By Ryan Buffa | firstname.lastname@example.org
First Photo by Ryan Buffa
Additional photos by Rob Depiazza
For John Tindle and Michi Meko, their latest exhibit, titled “Paper Chase,” is about “cleaning the taps and letting it come out better,” Tindle said.
“Paper Chase,” presented by Space: 8 Gallery on West King Street, is the collaborative work of TindleMichi, Atlanta artists John Tindle and Michi Meko, who are also known as the “Two fat southern boys who paint.”
TindleMichi is contemporary art, just a little dirtier, a lot more attitude and more relevant to modern Southern society, the artists said.
“We participated in [Contemporary art], but I think that we stuck to our guns with the look of our work and our attitudes,” Meko said.
“We try to make a point to each show…something different, something new. We may fail or nail it but we’re trying to just push a little more than just square-painting it.” Tindle said.
“Paper Chase” is TindleMichi’s dialogue while working together to create art. It is represented on a variation of paintings and paper sculptures.
“[The art work] really just layer up… I mean that’s the whole point. It’s like us talking to each other…that’s what it looks like,” Tindle said.
“It’s an oddly even split,” Tindle said.
Each TindleMichi piece is full of wide brush strokes, tiny scratches of detail, skilled spray painting and compelling texts.
The largest piece in the gallery is a tapestry, inspired by a Native American feathered costume the artists saw in New Orleans. It stretches across the largest wall in the gallery and works a contrast between serene variations of blue values versus the intensity of reds and oranges at the tips of the feathers that span across it. The painting involves the intensely refined detail of Tindle and the wide movements Meko creates with spray paint.
“It’s like how many new landscapes do we need? We’ve seen enough of those so why not do something different? We don’t need any more landscapes. I mean you do, but that is just my attitude,” Meko said. “Something else needs to be added to the conversation. Who’s to say that these aren’t the next great thing?”
TindleMichi makes a point to experiment with materials and step away from their own personal styles to create one work of art.
“We are trying to break our formula. On the last show we did, we took a break off. [Meko] did his own thing and I did my own thing and we came back and…. it was even better than before,” Tindle said. “On this one we just tried to explore…”
However, these “Southern boys” have their way of working with different materials and mediums. When it comes to painting, Tindle prefers to create detailed drawings and use oil sticks, spray paint and acrylics, while Meko prefers not to limit himself to materials.
“I’ll use anything,” Meko said. “I’ll make something out of those Rap Snack bags,” he said referring to the specialty chips on the gallery counter, featuring rap artists and flavors such as “Bar-B-Quin’ with my honey.”
As for sculpting, Meko will take a piece of wood he found to carve and Tindle will come in with a razor blade to create geometric detailed art or create another piece to go throughout the sculpture to create something new of it.
“It’s coming back not like two painters. It’s coming back more because we aren’t just trying to paint together,” Tindle said. “It just gives us more tools when we work together.”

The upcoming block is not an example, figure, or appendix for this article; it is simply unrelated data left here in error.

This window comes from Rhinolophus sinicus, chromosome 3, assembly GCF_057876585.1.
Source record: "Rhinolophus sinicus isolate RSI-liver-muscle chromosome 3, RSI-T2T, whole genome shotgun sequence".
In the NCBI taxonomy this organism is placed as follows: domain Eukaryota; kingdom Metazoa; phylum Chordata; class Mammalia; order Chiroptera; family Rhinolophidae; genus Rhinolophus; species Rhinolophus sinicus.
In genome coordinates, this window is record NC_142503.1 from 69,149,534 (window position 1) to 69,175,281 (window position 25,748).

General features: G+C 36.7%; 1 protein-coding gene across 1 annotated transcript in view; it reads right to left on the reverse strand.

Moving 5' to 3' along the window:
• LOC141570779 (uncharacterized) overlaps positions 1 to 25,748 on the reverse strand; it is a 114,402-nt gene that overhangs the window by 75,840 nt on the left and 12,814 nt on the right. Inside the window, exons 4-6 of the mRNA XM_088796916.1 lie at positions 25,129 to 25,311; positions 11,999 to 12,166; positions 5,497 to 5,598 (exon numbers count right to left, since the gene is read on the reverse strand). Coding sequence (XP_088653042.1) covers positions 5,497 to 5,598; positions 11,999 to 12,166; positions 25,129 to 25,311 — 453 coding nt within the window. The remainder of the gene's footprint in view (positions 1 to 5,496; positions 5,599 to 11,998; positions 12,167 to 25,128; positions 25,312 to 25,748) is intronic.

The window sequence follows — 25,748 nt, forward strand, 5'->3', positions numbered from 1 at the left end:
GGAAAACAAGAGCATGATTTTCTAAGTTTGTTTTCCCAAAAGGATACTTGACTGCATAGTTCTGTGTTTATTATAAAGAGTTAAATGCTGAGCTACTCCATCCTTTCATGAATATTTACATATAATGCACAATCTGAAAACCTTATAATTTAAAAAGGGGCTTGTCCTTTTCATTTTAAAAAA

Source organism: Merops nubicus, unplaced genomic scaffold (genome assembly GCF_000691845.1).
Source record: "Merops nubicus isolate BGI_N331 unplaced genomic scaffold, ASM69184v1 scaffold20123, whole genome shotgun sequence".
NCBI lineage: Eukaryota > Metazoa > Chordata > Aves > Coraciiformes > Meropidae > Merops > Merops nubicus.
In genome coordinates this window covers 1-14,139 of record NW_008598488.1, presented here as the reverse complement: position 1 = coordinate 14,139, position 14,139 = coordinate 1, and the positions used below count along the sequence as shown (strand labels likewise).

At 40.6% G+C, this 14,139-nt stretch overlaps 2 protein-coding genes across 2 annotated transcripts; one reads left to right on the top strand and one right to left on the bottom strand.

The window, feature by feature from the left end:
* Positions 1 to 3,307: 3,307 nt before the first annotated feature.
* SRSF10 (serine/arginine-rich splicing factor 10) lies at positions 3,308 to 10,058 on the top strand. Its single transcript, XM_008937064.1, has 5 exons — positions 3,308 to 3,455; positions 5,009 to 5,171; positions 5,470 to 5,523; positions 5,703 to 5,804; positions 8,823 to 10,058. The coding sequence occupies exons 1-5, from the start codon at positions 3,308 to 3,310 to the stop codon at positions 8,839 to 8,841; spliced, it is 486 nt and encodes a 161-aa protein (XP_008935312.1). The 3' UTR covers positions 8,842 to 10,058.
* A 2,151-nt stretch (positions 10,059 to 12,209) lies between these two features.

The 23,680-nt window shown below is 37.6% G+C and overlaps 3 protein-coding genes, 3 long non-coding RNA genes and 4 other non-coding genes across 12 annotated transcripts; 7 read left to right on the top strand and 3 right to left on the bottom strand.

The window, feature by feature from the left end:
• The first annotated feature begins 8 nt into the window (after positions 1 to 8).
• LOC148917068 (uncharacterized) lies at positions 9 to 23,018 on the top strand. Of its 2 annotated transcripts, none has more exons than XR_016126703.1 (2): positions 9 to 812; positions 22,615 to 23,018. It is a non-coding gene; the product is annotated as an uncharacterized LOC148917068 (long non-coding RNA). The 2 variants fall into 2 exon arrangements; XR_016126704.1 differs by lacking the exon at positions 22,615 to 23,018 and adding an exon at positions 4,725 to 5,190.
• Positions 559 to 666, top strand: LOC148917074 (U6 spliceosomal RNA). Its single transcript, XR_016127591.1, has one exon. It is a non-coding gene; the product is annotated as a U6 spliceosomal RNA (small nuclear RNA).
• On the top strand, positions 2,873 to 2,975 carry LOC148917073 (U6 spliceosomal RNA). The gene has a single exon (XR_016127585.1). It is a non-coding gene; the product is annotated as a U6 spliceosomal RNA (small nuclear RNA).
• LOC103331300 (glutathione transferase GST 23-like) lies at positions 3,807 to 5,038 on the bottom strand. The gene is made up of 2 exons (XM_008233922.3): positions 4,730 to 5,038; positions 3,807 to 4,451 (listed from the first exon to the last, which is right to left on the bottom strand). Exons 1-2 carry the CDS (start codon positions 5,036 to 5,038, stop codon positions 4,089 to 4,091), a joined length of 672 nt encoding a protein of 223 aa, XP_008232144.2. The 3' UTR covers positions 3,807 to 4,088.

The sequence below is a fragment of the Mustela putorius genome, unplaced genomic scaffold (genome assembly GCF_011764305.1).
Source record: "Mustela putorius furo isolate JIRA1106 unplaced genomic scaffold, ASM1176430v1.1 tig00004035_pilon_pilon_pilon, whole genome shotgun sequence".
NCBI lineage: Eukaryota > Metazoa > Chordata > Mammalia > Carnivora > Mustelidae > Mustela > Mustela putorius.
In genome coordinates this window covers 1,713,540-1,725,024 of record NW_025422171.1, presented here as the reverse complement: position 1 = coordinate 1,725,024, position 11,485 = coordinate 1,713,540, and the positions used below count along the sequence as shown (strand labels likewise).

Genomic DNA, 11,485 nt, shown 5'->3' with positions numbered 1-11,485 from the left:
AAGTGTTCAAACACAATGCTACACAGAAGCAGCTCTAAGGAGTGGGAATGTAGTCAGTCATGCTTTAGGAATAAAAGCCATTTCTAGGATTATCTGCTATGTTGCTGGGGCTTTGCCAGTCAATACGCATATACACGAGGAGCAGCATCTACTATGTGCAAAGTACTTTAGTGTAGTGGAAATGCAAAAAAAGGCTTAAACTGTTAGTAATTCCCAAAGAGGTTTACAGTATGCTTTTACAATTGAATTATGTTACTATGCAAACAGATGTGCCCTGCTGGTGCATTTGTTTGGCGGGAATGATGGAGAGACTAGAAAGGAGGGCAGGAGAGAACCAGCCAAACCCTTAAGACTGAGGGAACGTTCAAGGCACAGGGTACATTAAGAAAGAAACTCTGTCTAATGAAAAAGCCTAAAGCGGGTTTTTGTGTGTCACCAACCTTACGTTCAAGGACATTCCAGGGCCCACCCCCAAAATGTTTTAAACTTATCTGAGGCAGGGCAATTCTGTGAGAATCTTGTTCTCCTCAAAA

TindleMichi began about ten years ago, after meeting while working together at restaurant in Atlanta, GA. Both artists previously tried to collaborate with others, but it never seemed to work due to disagreements about artistic styles and colors palettes such as “bright-red Martha Stewart colors,” Tindle said in distaste.
Meko went to Tindle’s home one day after work and the rest was history. Their similarities in color use and the guts to use witty “in your face” texts and dialects about their lives and where they lived was a match made in an artist’s heaven.
As for the new exhibit, they got down and dirty with a hot glue gun, a razor blade, spray paint and of course, paper, to create one of the larger pieces in the exhibit titled, “Neuron,” a paper sculpture of blue and green spray paint on geometric cut-outs.
When it comes to approaching the hurdle of a creative block, the artist’s collaboration helps reduce it.
“It meshed easy, it was like ‘I can’t think of anything, you think of something!’ and we just throw it off each other,” Tindle said. “We have no rules.”
“Paper Chase” does not consist of ordinary paper, but includes torn up pieces of TindleMichi’s creative work over the last 10 years.
“My basement is like a hoarding of paintings… I feed off my own stuff so I never want to get rid of it. We are thinking of making a bonfire of paintings and Youtube-ing it,” Tindle said.
“It’s almost such an obsessive of a thing that you almost get congeal. It’s just like cleaning the taps and letting it come out better,” Tindle said.
Meko began to laugh and said, “See that’s what would be on a painting…like ‘what the hell were you talking about?'”
“It gets even political at times but it’s all kind of hidden in these colors that eat your brain,” Tindle sad. “It’s gets to be like kind of timeline of our conversations.”
Whatever they may have to say, it is truly the inside-jokes and conversations of “two fat Southern boys who like to paint.”
“Paper chase” will be displayed in Space:Eight Gallery on 228 West King Street through the next First Friday Art Walk on March 2, 2012. For more information about TindleMichi visit www.thecreativelife.com.